Getting Started: Writing a Marketing Plan

Last month, we offered an overview of marketing plans and their value in increasing sales. This month, we offer tips to get you started.

The key to writing a great marketing plan is asking the right questions. The discovery process will help you reveal:

  • Important market trends
  • What your competition is doing
  • Where you fill a gap in the marketplace
  • Who your most profitable customers are

Here are 12 questions to ask yourself as your plan your marketing strategy:

1.  What are my marketing goals? Are they Clear, Quantified, Achievable, Realistic, Timely, and Measurable goals?

Examples may be to increase weeknight sales, or drive more traffic to your farm-stand.

2.  Did I reach last year’s marketing goals? If not, do I know why?

3.  Am I investing in marketing/advertising activities that can be measured in terms of performance?

  • If you send out a newsletter to your customers, can you track how many read it?
  • When you make special offers or discounts, do you ensure there is a way to track responses?

Examples could be numbered distribution flyers or specific coupon codes used at checkout for delivery services. If you participated in Groupon, did you notice an uptick in sales after the initial surge of business?

4. What industry and consumer trends might shape my plan?

  • An interesting article about specific consumer trends is here.
  • The Griffin Report shares interesting trends specific to the food industry 2011 Consumer Marketing Trends, such as using iPads instead of ‘Specials Boards’.

5.  What is my budget for marketing in 2011?

  • In general, restaurants should allocate 3% – 5% of sales.

I recently reviewed a marketing plan for a customer, and she listed dozens of great ideas.  But with limited time and budget, she did not have the resources to execute all of them. If you’re not sure where to focus, put resources toward marketing to the 20% of your customer base/target audience that will generate 80% of your revenue.

6. Who are my competitors? What are their weaknesses? Who has entered the market in the last year? Who has left?

  • As a restaurant, your competitors can be restaurants with similar cuisine, other restaurants in the same neighborhood, and even with customers cooking at home.

7. What is special about my restaurant or farm?  Do my customers know about my unique qualities? Why should a customer visit my farm or restaurant instead of the other options?

Example: A farm I’m working with offers “pick-your-own” sunflowers in August.  While many farms offer PYO, none offers this flower specialty. 

8. Can I accurately describe each of my customer segments? Who is my most profitable customer segment?

  • Your customers can be the lunch/work crowd or the stay-at-home moms who need a healthy alternative to home meals.  These customers should be directly targeted with offerings specific to their interests.
  • If your customers work in a different location than your farm or restaurant, then you will need to figure out to reach them creatively.

(Still need help defining your customer base? See the Calendar of Events for information on a business demographics workshop!)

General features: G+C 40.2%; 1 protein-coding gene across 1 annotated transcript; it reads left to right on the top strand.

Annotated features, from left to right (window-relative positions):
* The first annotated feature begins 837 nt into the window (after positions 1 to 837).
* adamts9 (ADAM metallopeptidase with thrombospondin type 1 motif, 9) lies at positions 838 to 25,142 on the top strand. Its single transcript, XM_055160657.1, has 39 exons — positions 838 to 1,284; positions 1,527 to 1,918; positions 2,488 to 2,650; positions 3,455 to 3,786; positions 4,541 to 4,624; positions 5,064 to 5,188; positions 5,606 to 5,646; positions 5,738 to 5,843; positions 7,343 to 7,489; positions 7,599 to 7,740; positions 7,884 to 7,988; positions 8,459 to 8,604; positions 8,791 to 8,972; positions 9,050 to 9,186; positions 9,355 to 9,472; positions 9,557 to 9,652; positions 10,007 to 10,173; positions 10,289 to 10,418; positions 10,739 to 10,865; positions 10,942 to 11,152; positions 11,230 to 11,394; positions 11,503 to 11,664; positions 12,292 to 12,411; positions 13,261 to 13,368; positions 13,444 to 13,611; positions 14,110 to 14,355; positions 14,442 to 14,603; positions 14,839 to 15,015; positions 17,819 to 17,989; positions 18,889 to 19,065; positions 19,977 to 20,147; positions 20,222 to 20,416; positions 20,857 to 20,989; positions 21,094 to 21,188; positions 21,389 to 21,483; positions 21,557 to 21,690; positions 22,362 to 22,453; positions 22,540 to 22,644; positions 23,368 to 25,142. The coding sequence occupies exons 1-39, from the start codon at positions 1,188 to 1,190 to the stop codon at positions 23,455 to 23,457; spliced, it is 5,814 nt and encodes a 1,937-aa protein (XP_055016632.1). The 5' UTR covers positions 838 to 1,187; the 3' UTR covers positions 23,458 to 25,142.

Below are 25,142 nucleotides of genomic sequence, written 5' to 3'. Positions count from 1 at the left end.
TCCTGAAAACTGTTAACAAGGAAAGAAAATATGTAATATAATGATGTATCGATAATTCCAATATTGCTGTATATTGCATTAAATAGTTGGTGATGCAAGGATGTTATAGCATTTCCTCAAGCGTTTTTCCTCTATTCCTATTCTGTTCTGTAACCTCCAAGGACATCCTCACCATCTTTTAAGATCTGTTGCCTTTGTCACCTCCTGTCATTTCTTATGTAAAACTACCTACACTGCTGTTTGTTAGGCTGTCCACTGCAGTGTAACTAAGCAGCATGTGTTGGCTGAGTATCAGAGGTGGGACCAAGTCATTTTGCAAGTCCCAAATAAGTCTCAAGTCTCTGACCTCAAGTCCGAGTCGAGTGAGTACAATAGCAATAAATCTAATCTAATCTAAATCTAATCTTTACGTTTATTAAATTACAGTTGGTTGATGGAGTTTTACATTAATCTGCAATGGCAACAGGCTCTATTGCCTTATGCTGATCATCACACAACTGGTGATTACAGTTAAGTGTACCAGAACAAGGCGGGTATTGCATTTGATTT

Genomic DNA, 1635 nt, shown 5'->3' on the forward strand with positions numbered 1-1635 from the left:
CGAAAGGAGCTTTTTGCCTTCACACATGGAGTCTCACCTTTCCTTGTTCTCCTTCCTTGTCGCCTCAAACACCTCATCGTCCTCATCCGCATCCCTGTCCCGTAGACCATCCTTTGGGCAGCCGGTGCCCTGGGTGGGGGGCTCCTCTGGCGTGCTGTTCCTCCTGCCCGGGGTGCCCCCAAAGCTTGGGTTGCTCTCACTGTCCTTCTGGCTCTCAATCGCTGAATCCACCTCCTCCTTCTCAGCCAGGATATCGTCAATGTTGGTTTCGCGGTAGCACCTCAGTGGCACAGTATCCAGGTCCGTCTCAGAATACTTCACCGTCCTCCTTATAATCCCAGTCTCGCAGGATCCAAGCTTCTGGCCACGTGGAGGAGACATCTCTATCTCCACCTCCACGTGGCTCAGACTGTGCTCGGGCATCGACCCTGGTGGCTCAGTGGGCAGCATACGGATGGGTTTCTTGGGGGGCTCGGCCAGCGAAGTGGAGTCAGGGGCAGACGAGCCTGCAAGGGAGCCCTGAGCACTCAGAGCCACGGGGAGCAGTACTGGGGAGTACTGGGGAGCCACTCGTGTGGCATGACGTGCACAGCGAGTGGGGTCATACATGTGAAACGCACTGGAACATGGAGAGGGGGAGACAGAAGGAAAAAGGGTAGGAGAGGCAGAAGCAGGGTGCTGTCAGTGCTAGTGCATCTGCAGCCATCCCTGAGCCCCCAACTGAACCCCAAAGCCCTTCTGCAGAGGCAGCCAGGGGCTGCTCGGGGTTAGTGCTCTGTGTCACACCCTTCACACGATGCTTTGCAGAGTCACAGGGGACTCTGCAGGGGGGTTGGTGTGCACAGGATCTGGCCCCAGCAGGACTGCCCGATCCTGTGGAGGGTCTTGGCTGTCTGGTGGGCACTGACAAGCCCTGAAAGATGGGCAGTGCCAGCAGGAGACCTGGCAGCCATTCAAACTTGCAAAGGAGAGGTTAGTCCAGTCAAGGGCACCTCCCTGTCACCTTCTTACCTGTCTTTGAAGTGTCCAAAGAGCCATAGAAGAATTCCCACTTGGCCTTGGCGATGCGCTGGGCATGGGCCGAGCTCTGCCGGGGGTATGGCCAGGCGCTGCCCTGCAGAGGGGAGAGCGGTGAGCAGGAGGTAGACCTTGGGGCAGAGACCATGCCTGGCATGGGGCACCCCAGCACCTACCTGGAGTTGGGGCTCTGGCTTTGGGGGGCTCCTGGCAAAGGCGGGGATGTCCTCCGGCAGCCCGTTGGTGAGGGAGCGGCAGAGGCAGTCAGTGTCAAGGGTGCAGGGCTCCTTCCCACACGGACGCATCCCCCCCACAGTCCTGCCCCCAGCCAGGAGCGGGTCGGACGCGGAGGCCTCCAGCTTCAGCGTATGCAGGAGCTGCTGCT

9.  What am I doing to maintain and deepen relationships with my existing customers?  What am I going to do to “wow” customers to stay memorable? What are some low-cost, high-impact strategies I can use?

  •  Remember, it is cheaper to maintain existing customers than to attract new ones.

This could be as simple as offering a small amuse-bouche when diners sit down or remembering your customers’ favorite wines.

10.  What feedback do I have from customers that can shape my marketing plan?

  • Customers are usually happy to tell you what they want… you need to be conscientious to ask and listen.

11. How have behaviors of my target audience changed? Am I using the right media to communicate to my audience?

  • If your customer base is young, then the more social media tools, the better.
  • If you are targeting an older base, then more traditional print media may be better.

Remember, it is cheaper to maintain existing customers than to attract new ones.

12.  Have I taken advantage of the many “free” marketing tools available online to build my marketing program?

  • Click here for tips on using social media.

After you have spent time pondering these questions and answers, organize your thoughts into a cohesive plan.

Spending the time now to plan and make strategic decisions can save you a lot of money and missed opportunities this year as well improve your results significantly.

If you struggle with these questions it would make sense to talk with a marketing consultant to help you, rather than put to the side and think that, ‘my marketing will just fall into place later’ because it won’t.

Best of luck marketing! Feel free to email comments here or to our marketing consultants.

This article was co-authored by Doug Betensky, President of Upside Business Consultants, a marketing consulting and internet marketing firm that helps companies grow.

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